Cache Rules Everything: A Warning About Internet FiltersBy Dillon Vita-Finzi
February 27, 2015
It's no surprise that social media and search query sites such as Google and Facebook look at the links you’ve clicked, statuses you’ve favorited, and keywords you’ve used, to filter your search results and control what comes up on your news feed. This is all part of how the internet tailors information for you. And while it helps to deliver content that you are more likely to click—content related to your lifestyle, at the very moment of your search—the results are only a fraction of the information readily available. For example, if you previously spent time looking up marketing companies that do amazing advertising work in DC and then, weeks later look up fantastic law firm branding agencies on the East Coast, both results may direct you to Greenfield/Belser’s homepage. In fact, GB may be the best result on the web (shameless plug), but it shouldn’t be your only option. This example speaks to one of the main issues with tailored search results—we are given a skewed perception of the world based on what our servers believe we want to see.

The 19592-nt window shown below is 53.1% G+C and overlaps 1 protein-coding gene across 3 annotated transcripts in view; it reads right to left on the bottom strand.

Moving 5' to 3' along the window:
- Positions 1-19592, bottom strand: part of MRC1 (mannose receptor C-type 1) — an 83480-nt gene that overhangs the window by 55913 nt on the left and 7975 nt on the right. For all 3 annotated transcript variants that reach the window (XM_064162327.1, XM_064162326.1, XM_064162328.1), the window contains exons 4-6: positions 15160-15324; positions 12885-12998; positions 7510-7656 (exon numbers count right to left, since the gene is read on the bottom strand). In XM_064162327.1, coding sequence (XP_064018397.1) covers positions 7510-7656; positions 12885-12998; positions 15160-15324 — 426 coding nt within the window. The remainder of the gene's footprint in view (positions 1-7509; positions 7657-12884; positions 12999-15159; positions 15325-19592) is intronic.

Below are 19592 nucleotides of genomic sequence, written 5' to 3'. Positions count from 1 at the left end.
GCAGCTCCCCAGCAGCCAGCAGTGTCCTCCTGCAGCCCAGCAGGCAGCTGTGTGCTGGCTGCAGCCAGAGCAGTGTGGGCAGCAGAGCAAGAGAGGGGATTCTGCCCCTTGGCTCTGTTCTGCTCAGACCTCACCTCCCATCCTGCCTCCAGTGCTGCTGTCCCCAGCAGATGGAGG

Some may argue that a simple fix to this issue is emptying one’s browser history, clearing one’s cache, and/or searching in incognito mode. But Eli Pariser, author of “The Filter Bubble” warns that the web still filters your results based on 57 other elements such as your browser, your computer, your IP location and more. No matter how you try and get clean information, your search will always be run through some sort of cleansing process. Ultimately, this will lead us to what Pariser describes as a “poor information diet” that keeps us uninformed of a world outside of our own.
Take a look at Pariser's TED Talk that dives a little deeper into “The Filter Bubble,” and let us know your thoughts about a tailored internet by leaving a comment below or tweet us @gbltd.